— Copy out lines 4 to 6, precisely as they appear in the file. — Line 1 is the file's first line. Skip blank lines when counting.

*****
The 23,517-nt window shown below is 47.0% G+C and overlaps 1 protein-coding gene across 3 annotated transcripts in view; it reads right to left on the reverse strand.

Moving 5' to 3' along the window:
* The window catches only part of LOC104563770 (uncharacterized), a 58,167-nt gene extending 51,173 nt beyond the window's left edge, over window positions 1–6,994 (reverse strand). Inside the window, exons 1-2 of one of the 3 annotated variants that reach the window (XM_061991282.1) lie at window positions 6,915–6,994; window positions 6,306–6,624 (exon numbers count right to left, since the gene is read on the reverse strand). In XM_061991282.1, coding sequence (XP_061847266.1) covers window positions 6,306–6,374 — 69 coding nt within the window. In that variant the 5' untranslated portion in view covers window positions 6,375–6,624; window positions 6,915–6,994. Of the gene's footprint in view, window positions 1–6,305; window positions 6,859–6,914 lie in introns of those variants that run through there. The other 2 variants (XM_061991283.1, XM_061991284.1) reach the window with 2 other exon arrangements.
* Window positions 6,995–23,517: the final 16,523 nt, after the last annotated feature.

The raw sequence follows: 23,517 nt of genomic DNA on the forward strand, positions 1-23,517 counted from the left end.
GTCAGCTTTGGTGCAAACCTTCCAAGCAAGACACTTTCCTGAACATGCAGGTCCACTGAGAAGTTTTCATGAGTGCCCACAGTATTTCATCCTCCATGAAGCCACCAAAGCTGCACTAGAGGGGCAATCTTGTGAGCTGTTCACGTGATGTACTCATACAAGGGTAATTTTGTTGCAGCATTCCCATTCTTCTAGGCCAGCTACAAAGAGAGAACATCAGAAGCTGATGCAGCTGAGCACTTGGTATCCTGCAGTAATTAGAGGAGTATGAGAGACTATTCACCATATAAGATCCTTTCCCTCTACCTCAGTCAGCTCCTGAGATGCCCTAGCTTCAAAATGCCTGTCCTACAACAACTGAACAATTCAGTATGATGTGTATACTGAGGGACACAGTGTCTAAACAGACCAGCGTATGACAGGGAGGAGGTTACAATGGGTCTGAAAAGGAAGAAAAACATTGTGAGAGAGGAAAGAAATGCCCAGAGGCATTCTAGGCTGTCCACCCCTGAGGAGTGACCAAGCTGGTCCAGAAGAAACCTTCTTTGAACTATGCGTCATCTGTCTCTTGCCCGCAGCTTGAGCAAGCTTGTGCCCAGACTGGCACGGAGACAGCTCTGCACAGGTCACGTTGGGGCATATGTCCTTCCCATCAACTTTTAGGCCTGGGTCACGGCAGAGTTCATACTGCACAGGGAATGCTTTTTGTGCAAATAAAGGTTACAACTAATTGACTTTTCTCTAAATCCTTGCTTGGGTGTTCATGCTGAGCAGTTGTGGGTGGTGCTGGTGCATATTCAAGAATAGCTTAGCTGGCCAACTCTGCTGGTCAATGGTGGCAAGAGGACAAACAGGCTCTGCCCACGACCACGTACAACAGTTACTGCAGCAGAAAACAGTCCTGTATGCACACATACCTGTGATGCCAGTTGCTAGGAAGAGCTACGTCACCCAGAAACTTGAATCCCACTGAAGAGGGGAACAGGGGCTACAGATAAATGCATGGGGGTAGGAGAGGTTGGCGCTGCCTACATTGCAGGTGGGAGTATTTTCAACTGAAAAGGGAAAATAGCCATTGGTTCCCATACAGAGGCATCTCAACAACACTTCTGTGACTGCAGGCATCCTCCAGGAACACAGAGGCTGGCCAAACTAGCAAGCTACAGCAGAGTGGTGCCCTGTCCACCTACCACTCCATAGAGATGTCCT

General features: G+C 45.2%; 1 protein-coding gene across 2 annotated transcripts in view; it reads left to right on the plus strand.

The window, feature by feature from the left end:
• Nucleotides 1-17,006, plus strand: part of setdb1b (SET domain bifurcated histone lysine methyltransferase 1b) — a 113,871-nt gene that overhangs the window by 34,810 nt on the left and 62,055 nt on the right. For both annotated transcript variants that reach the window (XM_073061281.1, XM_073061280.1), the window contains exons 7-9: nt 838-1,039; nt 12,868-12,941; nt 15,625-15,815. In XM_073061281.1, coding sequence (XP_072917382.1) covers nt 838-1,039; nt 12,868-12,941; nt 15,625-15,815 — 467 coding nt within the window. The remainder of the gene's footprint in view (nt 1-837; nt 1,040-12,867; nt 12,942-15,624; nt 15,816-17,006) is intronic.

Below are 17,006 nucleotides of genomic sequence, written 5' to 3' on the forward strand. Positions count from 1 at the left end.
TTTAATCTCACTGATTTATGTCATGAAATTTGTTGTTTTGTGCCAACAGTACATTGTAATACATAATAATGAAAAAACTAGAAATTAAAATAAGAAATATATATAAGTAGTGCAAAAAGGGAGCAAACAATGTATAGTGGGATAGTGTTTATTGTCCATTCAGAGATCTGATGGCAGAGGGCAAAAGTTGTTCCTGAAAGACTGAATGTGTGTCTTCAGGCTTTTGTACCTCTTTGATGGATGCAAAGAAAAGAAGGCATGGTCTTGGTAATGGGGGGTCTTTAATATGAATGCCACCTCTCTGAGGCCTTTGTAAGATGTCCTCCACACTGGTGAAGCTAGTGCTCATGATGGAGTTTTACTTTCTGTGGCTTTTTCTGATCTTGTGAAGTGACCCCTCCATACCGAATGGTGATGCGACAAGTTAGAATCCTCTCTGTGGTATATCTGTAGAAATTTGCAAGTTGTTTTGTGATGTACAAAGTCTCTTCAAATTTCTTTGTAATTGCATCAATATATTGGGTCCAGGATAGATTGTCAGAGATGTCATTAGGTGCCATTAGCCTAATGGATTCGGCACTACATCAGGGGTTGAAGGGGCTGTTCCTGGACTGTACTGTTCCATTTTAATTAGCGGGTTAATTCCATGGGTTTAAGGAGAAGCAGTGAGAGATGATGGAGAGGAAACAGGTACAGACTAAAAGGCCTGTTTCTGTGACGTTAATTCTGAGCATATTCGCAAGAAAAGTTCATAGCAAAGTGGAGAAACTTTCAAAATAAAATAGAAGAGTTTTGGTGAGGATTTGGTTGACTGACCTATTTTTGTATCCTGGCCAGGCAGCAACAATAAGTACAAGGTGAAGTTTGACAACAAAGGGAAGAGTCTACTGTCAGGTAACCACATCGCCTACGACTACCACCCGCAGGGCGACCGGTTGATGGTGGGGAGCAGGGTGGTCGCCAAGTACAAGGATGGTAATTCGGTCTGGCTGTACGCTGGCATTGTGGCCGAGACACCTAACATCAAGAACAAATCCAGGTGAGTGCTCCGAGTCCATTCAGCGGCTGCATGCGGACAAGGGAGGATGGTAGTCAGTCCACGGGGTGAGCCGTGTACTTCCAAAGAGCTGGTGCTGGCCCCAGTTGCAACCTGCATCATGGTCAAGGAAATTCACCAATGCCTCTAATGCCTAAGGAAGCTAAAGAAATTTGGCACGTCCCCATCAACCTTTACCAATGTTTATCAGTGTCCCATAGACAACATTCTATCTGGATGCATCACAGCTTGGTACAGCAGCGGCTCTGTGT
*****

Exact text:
* Window positions 6,995–23,517: the final 16,523 nt, after the last annotated feature.

The raw sequence follows: 23,517 nt of genomic DNA on the forward strand, positions 1-23,517 counted from the left end.
GTCAGCTTTGGTGCAAACCTTCCAAGCAAGACACTTTCCTGAACATGCAGGTCCACTGAGAAGTTTTCATGAGTGCCCACAGTATTTCATCCTCCATGAAGCCACCAAAGCTGCACTAGAGGGGCAATCTTGTGAGCTGTTCACGTGATGTACTCATACAAGGGTAATTTTGTTGCAGCATTCCCATTCTTCTAGGCCAGCTACAAAGAGAGAACATCAGAAGCTGATGCAGCTGAGCACTTGGTATCCTGCAGTAATTAGAGGAGTATGAGAGACTATTCACCATATAAGATCCTTTCCCTCTACCTCAGTCAGCTCCTGAGATGCCCTAGCTTCAAAATGCCTGTCCTACAACAACTGAACAATTCAGTATGATGTGTATACTGAGGGACACAGTGTCTAAACAGACCAGCGTATGACAGGGAGGAGGTTACAATGGGTCTGAAAAGGAAGAAAAACATTGTGAGAGAGGAAAGAAATGCCCAGAGGCATTCTAGGCTGTCCACCCCTGAGGAGTGACCAAGCTGGTCCAGAAGAAACCTTCTTTGAACTATGCGTCATCTGTCTCTTGCCCGCAGCTTGAGCAAGCTTGTGCCCAGACTGGCACGGAGACAGCTCTGCACAGGTCACGTTGGGGCATATGTCCTTCCCATCAACTTTTAGGCCTGGGTCACGGCAGAGTTCATACTGCACAGGGAATGCTTTTTGTGCAAATAAAGGTTACAACTAATTGACTTTTCTCTAAATCCTTGCTTGGGTGTTCATGCTGAGCAGTTGTGGGTGGTGCTGGTGCATATTCAAGAATAGCTTAGCTGGCCAACTCTGCTGGTCAATGGTGGCAAGAGGACAAACAGGCTCTGCCCACGACCACGTACAACAGTTACTGCAGCAGAAAACAGTCCTGTATGCACACATACCTGTGATGCCAGTTGCTAGGAAGAGCTACGTCACCCAGAAACTTGAATCCCACTGAAGAGGGGAACAGGGGCTACAGATAAATGCATGGGGGTAGGAGAGGTTGGCGCTGCCTACATTGCAGGTGGGAGTATTTTCAACTGAAAAGGGAAAATAGCCATTGGTTCCCATACAGAGGCATCTCAACAACACTTCTGTGACTGCAGGCATCCTCCAGGAACACAGAGGCTGGCCAAACTAGCAAGCTACAGCAGAGTGGTGCCCTGTCCACCTACCACTCCATAGAGATGTCCT